Sunday, September 21, 2008

Surviving Extreme Temperatures during a power outage

Surviving the Cold in a power outage

To avoid hypothermia during a power failure
  • wear multiple layers of clothing
  • keep moving as long as you have plenty of food and water

Burning wood or charcoal for heat or cooking produces a major source of carbon monoxide. Diesel or gasoline generators also produce carbon monoxide. Neither of these should be done in a closed shelter. Only burn wood in a proper fireplace or wood stove. Charcoal should never be burned inside the house or garage.

Never use stoves or ovens to heat a home. Carbon monoxide is formed when gas is burned in this manner and could lead to fatal carbon monoxide poisoning.

Surviving the heat in a power outage

Summer storms and high heat can cause a loss of power during the summer months. Without air conditioning, heat illness becomes a real threat. Water consumption will be higher in hot, humid conditions. Expect to drink a gallon of water per day per person during the summer.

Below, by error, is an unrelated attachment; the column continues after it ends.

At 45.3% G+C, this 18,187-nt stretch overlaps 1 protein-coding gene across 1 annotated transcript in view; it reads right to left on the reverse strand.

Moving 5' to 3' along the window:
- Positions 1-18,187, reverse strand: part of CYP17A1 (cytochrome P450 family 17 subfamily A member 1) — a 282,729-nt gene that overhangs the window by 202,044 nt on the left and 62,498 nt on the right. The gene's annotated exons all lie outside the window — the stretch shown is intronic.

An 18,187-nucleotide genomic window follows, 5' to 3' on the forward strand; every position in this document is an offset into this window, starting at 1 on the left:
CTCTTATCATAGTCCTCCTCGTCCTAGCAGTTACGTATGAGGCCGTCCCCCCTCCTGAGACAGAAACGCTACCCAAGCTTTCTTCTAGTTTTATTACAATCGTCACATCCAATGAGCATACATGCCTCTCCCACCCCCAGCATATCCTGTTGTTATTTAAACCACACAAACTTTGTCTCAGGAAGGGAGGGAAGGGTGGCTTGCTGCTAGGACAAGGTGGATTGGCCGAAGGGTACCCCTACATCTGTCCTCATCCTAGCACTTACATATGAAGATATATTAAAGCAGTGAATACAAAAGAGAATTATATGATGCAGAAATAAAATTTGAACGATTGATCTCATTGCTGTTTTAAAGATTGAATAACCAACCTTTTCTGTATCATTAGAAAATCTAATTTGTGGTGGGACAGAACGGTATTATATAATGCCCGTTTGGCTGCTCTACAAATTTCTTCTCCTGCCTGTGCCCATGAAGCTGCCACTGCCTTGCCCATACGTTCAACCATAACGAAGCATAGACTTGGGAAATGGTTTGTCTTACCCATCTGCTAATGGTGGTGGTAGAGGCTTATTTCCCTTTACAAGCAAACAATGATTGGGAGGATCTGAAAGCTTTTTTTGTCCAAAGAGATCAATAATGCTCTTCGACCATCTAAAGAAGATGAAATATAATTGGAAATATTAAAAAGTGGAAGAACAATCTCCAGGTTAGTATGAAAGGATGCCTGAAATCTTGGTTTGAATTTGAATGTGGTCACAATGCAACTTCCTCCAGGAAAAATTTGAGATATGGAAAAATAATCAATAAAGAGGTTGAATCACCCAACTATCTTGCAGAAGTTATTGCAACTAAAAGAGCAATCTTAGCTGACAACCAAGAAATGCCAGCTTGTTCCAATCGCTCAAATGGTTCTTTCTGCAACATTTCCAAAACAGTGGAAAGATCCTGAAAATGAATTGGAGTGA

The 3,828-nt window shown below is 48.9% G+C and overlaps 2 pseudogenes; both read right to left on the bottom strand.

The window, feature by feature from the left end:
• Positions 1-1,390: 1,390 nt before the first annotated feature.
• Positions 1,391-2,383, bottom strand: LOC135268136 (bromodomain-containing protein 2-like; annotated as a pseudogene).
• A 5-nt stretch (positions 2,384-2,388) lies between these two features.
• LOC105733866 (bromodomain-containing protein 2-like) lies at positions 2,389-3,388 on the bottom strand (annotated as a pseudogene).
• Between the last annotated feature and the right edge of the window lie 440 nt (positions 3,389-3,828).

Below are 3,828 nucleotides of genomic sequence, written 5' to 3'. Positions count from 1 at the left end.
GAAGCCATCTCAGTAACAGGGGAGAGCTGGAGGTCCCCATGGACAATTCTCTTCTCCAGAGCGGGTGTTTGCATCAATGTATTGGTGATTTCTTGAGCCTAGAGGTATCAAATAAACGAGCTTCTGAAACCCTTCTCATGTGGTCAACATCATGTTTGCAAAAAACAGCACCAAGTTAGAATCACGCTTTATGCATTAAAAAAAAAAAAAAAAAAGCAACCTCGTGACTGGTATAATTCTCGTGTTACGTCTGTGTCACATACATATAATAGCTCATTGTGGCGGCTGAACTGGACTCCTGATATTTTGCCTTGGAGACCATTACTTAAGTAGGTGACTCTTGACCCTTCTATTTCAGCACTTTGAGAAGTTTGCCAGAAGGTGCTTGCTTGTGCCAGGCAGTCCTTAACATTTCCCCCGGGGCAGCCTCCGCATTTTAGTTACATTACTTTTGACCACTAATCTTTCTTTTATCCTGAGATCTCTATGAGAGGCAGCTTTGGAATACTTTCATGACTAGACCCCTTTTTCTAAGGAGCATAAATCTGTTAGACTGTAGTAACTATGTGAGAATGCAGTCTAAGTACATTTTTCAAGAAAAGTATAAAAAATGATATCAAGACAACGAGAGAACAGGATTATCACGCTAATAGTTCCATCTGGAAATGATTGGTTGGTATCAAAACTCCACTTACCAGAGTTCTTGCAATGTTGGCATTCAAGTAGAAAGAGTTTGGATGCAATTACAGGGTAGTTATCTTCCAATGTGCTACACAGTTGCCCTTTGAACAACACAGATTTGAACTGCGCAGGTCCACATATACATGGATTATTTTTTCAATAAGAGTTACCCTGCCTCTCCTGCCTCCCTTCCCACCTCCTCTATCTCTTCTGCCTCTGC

The CDC recommends these steps for avoiding heat illness:

  • Drink a non-alcoholic glass of fluid every 15-20 minutes, at least one gallon each day.
  • Wear light-colored, loose-fitting clothing.
  • When indoors w/out air conditioning, open windows-if outdoor air quality permits-and use fans.
  • Take cool baths or showers.
  • If you feel dizzy, weak, or overheated, go to a cool place. sit or lie down, drink water, and wash your face with cool water. If you don't feel better soon, call 9-1-1
  • Work during cooler hours of the day when possible, or distribute the workload evenly throughout the day.

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